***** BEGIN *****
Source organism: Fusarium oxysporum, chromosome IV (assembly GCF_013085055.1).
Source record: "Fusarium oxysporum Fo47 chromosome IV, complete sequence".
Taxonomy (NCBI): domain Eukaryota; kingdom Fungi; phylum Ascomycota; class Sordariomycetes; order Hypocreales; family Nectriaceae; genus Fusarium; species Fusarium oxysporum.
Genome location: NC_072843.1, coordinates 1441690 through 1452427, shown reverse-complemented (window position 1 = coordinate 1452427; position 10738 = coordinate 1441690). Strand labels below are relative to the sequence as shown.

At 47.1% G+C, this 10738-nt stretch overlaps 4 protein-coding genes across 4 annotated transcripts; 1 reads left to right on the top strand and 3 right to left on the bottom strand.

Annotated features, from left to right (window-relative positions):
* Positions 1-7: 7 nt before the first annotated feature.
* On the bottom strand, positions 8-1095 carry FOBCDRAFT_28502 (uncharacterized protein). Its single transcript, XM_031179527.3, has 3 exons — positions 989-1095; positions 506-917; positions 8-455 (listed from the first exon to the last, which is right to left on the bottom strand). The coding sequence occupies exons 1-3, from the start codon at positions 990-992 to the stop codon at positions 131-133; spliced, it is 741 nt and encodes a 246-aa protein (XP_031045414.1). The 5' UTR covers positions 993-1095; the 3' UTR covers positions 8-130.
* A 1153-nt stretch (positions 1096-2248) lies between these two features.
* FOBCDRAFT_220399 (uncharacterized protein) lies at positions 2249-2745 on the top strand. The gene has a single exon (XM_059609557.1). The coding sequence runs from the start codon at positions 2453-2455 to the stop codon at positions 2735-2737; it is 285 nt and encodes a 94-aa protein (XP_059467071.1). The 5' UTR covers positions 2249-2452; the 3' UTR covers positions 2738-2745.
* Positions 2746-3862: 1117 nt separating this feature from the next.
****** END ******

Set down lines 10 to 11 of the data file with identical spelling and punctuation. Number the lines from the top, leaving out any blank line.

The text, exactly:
* FOBCDRAFT_220399 (uncharacterized protein) lies at positions 2249-2745 on the top strand. The gene has a single exon (XM_059609557.1). The coding sequence runs from the start codon at positions 2453-2455 to the stop codon at positions 2735-2737; it is 285 nt and encodes a 94-aa protein (XP_059467071.1). The 5' UTR covers positions 2249-2452; the 3' UTR covers positions 2738-2745.
* Positions 2746-3862: 1117 nt separating this feature from the next.